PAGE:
The thick ice lining Potsdamer Platz has long melted, but festival-goers’ experiences on the notoriously treacherous Berlin streets reflected the general consensus about the films screened at the 60th Berlinale: some did beautifully, some faltered, and others fell flat on their ass.
The Berlinale expanded its already robust programming for its anniversary year. Its extensive extracurricular events and sprawling list of films, sections, and locations have made the festival difficult to navigate in the past and this year was no exception.
Trends can be difficult to track in a festival of the Berlinale’s size and breadth, yet the festival’s trademark of balancing commercial and experimental films, and ferreting out political/socially conscious films remained constant. German icon Werner Herzog’s jury presidency and the premiere of a new print of Metropolis made Berlin’s cinephiles a little giddier this February.
Although prostitution is an accepted part of public life in Germany, you wouldn’t see the protagonists of Saara Aila Waasner’s documentary turning tricks on the street. Christel, Paula, and Karolina are “silver girls,” part-time prostitutes and part-time grandmothers. Sensitive, funny, and completely unsentimental, Waasner’s subjects are remarkably vivid in front of the camera as they explain the intricacies of their professional and private lives and the slippages between the two. Screened in Perspektive Deutsches Kino, Frauenzimmer is a gripping exploration of socio-sexual identity and aging.
Son Of Babylon
Yes, it has a child protagonist. And yes, it’s also an allegorical road movie. Although Mohamed Al-Daradji’s film is mired in the tropes of contemporary Middle Eastern film making (specifically the Iranian New Wave), his latest work stands out for its articulation of a distinctly Iraqi problem: decades of war and its legacy of mass graves. A minimal story about a boy and his grandmother searching for the body of a family member, Son of Babylon offers a spare and poetic view of Iraq generated from the inside, counteracting the spate of terrorist thrillers churned out by Hollywood.
Think Deadliest Catch meets agitprop with a dash of slapstick absurdism. There you have it: Kanikosen. Sabu’s perverse workers’ dramedy is an adaptation of Takiji Kobayashi’s landmark work of proletarian literature. Set in a crab boat with abysmal working conditions, the film’s plot careens between a Chaplin-esque assembly line and equally cartoonish scenes of workers competitively kvetching about their poverty. Dreamlike and absurd, Kanikosen depicted the workers’ plight with genuine comic gusto until an awakening on a Soviet crab ship three quarters of the way through. I’m inclined to agree with friend and colleague AJ Goldmann’s assessment of this film: I really liked it until it turned into Battleship Potemkin.
James Lawrence Slattery moved to New York City at a time when it was illegal to walk the streets wearing women’s clothing and emerged as Candy Darling. Perhaps one of the best known Warhol Factory denizens, Darling was immortalized in Warhol’s films Flesh and Women in Revolt, as well as the Lou Reed songs “Candy Says” and “Take a Walk on the Wild Side.” James Raisin’s documentary offers compelling insight into Candy’s quest for personal discovery and self-actualization. An engaging mixture of archival footage, diary entries, letters, and contemporary interviews, Beautiful Darling benefits from the archive of Darling’s devoted friend Jeremiah Newton who interviewed contemporaries such as Tennessee Williams, Jackie Curtis, and Valerie Solanas. Coupled with Raisin’s contemporary interviews with John Waters, Fran Lebowitz, Paul Morrissey, and Gerard Malanga, Beautiful Darling is not only the story of a pop cultural icon, but also a sensitive portrait of one of America’s first openly transgendered public figures.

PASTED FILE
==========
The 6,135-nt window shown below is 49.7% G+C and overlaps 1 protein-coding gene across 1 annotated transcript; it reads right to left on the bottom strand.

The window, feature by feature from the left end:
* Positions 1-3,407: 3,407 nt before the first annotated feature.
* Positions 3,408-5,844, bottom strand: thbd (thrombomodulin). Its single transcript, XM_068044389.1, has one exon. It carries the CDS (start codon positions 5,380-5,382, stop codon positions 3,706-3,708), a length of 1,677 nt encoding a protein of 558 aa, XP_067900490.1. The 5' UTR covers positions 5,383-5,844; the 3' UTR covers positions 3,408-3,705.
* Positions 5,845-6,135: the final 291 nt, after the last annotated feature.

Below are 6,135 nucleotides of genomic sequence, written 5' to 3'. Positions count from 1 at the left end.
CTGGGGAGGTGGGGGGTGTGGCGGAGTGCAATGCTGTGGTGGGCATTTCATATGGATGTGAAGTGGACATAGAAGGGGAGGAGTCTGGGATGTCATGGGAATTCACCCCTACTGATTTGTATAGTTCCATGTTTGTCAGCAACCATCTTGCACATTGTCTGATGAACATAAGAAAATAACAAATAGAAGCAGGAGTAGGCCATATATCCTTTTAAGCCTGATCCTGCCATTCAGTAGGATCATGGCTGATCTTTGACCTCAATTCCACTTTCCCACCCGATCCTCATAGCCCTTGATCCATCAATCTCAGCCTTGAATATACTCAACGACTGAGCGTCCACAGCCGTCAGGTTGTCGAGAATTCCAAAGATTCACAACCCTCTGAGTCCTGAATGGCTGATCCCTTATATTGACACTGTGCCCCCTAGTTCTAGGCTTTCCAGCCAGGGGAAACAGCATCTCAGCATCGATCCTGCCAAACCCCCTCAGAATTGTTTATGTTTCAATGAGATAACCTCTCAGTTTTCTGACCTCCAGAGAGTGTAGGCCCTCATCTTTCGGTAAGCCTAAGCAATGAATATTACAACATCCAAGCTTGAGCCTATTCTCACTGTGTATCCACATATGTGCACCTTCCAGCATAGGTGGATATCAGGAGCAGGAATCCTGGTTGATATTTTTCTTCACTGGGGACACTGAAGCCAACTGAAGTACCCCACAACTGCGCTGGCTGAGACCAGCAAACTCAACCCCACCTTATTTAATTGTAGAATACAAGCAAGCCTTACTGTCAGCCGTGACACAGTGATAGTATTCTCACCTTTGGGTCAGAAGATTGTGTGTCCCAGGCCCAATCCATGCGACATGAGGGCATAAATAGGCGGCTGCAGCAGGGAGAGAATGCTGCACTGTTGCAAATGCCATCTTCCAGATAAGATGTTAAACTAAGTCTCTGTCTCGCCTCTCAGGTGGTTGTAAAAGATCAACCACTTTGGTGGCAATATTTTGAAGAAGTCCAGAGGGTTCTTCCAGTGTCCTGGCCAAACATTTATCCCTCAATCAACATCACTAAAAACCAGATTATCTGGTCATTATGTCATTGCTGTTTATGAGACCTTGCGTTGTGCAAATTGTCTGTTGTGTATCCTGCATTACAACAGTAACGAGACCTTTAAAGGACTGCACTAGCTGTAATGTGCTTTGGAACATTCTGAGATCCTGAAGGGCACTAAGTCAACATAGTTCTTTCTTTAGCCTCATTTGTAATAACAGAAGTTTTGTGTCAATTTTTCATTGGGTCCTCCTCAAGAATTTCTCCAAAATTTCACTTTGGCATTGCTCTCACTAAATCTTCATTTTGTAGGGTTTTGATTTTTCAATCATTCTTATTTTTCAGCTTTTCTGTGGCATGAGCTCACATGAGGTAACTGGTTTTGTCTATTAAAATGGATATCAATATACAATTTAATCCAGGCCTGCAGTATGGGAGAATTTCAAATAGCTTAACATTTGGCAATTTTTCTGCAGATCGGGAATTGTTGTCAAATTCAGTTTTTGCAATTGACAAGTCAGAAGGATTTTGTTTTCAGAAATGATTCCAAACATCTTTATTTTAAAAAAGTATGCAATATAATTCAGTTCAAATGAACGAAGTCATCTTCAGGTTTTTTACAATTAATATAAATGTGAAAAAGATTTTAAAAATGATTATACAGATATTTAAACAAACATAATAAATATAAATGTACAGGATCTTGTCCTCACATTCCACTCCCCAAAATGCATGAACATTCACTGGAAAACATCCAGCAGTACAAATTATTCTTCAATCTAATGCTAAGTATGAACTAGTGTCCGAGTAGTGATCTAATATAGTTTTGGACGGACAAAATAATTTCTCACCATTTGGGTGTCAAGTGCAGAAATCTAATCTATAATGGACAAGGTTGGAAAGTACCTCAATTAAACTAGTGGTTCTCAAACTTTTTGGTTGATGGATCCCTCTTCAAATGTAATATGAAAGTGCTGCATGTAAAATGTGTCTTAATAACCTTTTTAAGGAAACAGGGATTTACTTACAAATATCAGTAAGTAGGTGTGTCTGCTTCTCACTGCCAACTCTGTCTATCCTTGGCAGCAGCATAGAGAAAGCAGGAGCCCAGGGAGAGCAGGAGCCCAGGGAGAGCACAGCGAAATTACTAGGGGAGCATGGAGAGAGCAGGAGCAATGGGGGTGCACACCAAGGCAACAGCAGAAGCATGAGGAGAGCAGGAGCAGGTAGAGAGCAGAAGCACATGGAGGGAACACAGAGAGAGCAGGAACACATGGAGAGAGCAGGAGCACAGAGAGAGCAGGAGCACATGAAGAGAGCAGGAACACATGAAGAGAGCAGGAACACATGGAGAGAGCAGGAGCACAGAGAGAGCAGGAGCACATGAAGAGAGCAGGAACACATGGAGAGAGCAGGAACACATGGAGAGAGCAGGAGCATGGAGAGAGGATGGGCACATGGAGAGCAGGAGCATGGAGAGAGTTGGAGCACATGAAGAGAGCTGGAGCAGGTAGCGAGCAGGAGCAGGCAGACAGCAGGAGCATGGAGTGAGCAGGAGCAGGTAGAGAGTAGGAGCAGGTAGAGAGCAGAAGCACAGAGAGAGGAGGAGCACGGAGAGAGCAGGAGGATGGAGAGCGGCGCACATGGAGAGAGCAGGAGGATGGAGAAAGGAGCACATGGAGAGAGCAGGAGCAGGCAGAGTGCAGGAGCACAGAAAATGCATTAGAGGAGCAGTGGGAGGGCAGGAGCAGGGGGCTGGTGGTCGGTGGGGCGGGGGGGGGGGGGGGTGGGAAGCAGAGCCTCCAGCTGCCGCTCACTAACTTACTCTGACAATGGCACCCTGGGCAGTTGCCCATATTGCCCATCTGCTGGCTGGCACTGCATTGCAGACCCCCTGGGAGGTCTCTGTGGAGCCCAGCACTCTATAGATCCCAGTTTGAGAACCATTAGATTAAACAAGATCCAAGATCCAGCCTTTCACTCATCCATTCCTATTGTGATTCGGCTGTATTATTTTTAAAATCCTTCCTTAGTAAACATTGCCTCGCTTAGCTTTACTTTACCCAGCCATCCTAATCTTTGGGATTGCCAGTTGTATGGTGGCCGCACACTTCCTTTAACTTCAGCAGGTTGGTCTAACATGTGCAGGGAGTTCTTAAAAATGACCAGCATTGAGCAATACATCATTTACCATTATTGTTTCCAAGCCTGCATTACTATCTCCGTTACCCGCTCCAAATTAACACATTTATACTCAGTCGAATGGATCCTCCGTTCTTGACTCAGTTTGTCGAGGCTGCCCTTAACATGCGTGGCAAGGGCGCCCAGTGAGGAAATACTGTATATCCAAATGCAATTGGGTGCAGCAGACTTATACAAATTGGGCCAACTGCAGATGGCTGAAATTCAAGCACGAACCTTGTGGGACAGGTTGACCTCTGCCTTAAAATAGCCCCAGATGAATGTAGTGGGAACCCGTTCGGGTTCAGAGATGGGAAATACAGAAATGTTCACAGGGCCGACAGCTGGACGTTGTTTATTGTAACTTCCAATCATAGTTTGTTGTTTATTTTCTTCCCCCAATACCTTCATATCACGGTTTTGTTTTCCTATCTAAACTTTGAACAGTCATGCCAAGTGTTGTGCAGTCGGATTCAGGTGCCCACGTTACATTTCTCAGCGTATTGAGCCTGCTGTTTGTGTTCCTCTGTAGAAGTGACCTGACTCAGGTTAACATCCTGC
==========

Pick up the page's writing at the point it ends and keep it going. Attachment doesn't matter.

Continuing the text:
Zeit des Zorns (The Hunter)
Fresh out of prison, Ali does the best he can by working a gig as an overnight factory guard to provide for himself and his family. One morning he returns home to find his wife and daughter missing, only to find out that they were slain in a shoot out between the police and revolutionaries. Set in modern day Tehran, Zeit des Zorns illuminates the brutal, dulling effect of the regime’s not-so-phantom power on citizens’ domestic life. Like the best Iranian films, the landscape becomes a metaphor for the state of the social body in Zeit des Zorns. The bleak thicket of woods and densely networked freeways of Tehran are rendered in a detached visual language that borders on depressive. But watch closely. The redemption is in the details.
Exit Through The Gift Shop
I walked in wary of the hype and walked out amused and perplexed. “Directed” by the graffiti legend Banksy, Exit Through the Gift Shop is compiled from footage shot by Thierry Guetta, an eccentric, camera-obsessed French shopkeeper. Guetta trails well-known street artists like Shepard Fairey, Swoon, and Space Invader before earning the trust of Banksy. The latter turns the camera on his protégée as he morphs into the tasteless overnight sensation, Mr. Brainwash.
If we buy the story hook, line, and sinker, that is.
Banksy’s determination to remain shrouded in anonymity using blurs and voice manipulators is grating at times, yet the issues Exit raises regarding ego, value, and authenticity makes up for it.
Tales of Hoffmann
It’s not surprising that zombie wrangler George Romero and American auteur Martin Scorcese had a rent-off with this idiosyncratic film adaptation of Jacques Offenbach’s opera. An orgiastic feast of color, dance, and breathtaking sets, The Archer’s surreal masterpiece still shines nearly 60 years after its original release, despite the shitty print procured for the Berlinale’s Play it Again series, a robust line up of repertory films that also included Breathless, The Marriage of Maria Braun, and Pickpocket.
Jesi Khadivi writes on art, dance and film. She lives in Berlin.